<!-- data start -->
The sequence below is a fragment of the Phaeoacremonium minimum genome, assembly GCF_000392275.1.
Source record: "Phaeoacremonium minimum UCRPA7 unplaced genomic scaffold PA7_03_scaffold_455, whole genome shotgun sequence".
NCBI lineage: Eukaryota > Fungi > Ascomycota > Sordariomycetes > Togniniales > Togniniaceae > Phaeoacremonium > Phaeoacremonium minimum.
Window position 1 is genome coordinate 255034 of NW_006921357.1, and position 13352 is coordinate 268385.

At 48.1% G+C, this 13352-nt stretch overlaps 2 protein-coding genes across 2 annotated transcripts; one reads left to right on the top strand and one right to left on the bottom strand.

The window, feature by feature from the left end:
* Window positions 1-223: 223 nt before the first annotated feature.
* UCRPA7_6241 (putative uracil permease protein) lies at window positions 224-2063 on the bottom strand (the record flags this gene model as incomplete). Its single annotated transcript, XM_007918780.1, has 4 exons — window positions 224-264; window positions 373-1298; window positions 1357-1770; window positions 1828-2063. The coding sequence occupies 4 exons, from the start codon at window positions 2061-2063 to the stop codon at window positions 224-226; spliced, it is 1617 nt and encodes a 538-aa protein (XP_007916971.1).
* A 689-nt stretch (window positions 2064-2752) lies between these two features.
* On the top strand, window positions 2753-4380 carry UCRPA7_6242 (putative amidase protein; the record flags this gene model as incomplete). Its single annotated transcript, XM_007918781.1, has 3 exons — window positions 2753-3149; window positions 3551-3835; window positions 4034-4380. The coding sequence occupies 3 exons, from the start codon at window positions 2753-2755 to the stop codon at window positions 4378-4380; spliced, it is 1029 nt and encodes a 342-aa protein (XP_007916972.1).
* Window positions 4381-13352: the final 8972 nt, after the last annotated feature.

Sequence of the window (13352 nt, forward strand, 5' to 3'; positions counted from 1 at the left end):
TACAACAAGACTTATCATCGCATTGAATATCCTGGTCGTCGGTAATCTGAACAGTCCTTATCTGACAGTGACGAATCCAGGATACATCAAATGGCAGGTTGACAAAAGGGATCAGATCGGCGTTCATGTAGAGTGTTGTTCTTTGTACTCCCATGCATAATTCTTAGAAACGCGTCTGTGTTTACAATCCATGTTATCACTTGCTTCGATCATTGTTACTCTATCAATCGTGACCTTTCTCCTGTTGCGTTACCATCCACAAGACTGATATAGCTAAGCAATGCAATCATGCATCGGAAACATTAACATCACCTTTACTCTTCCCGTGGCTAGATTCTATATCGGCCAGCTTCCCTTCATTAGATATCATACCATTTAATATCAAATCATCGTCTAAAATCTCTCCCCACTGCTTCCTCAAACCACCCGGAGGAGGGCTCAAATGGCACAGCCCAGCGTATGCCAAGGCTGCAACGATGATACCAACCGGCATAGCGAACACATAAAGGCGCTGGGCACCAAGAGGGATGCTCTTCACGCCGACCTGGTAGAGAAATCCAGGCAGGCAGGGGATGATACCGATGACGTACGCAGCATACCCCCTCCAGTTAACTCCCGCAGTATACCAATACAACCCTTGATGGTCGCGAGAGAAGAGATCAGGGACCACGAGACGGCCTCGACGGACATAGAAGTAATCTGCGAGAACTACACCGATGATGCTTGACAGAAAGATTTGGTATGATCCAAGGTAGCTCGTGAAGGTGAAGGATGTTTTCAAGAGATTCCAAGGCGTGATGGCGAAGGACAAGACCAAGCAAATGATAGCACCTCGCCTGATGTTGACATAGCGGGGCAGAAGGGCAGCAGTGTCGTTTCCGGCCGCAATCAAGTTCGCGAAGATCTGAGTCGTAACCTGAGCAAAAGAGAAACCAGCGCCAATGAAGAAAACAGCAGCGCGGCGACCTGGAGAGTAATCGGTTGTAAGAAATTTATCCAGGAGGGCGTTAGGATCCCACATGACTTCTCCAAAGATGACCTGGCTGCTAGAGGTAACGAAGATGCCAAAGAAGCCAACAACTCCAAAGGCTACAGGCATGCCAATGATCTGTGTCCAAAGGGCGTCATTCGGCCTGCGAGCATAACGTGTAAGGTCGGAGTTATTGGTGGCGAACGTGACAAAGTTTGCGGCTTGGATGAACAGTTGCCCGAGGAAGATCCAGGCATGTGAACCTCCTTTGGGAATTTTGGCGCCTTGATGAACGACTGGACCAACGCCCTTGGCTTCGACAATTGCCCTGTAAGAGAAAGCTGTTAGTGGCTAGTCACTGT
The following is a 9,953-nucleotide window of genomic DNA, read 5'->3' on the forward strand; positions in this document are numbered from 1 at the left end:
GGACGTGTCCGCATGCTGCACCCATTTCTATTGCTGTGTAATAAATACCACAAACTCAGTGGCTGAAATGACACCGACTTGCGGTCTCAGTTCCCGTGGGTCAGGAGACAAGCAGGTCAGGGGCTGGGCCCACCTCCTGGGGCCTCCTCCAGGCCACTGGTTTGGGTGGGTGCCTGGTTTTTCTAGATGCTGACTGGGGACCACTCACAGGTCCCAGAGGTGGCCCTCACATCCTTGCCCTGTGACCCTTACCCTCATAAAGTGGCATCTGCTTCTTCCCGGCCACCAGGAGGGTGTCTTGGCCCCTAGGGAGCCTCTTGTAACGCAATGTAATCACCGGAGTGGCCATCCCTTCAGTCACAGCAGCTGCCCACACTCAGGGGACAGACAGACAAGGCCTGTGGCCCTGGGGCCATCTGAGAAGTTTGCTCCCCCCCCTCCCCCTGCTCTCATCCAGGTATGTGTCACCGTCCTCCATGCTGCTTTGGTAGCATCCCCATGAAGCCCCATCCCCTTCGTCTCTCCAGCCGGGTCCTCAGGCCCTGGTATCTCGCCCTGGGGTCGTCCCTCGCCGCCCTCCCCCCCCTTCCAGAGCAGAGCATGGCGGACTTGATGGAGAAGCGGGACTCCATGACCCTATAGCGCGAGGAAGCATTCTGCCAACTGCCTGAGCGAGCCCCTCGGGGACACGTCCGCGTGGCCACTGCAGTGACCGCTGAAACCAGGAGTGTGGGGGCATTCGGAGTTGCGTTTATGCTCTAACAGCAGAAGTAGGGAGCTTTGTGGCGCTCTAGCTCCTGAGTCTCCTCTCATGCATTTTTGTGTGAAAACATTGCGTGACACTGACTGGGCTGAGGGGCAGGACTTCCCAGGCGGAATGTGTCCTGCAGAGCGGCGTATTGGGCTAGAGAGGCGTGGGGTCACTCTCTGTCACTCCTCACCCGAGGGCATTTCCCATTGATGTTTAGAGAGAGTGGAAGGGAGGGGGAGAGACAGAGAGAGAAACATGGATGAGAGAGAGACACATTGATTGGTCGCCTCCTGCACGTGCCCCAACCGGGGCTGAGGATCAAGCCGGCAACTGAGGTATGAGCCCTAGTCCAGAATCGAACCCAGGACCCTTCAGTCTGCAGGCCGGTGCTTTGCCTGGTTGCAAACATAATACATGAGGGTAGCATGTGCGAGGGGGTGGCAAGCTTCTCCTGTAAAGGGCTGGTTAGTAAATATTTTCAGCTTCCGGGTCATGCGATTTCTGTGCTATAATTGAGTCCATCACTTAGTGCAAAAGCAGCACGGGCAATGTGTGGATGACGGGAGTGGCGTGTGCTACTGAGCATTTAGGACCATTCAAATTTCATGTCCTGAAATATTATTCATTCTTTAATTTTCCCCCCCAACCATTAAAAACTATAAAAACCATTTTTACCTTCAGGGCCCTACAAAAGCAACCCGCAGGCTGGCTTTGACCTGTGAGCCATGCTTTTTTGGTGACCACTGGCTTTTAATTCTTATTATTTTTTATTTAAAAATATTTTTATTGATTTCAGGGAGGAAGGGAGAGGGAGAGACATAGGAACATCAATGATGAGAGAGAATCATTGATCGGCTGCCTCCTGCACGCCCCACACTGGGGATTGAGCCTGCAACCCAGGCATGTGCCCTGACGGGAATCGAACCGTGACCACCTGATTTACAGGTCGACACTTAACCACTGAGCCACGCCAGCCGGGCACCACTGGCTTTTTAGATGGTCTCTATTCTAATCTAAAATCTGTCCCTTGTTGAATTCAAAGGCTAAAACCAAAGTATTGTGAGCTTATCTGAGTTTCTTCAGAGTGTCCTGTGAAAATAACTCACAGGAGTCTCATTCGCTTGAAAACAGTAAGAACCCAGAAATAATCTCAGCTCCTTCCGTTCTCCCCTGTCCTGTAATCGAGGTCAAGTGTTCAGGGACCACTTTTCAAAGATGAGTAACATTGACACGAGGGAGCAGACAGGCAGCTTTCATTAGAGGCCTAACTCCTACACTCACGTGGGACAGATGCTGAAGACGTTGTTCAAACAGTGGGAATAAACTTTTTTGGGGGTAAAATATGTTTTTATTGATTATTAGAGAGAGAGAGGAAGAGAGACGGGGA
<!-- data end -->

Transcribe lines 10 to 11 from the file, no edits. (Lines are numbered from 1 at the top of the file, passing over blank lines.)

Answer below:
* On the top strand, window positions 2753-4380 carry UCRPA7_6242 (putative amidase protein; the record flags this gene model as incomplete). Its single annotated transcript, XM_007918781.1, has 3 exons — window positions 2753-3149; window positions 3551-3835; window positions 4034-4380. The coding sequence occupies 3 exons, from the start codon at window positions 2753-2755 to the stop codon at window positions 4378-4380; spliced, it is 1029 nt and encodes a 342-aa protein (XP_007916972.1).
* Window positions 4381-13352: the final 8972 nt, after the last annotated feature.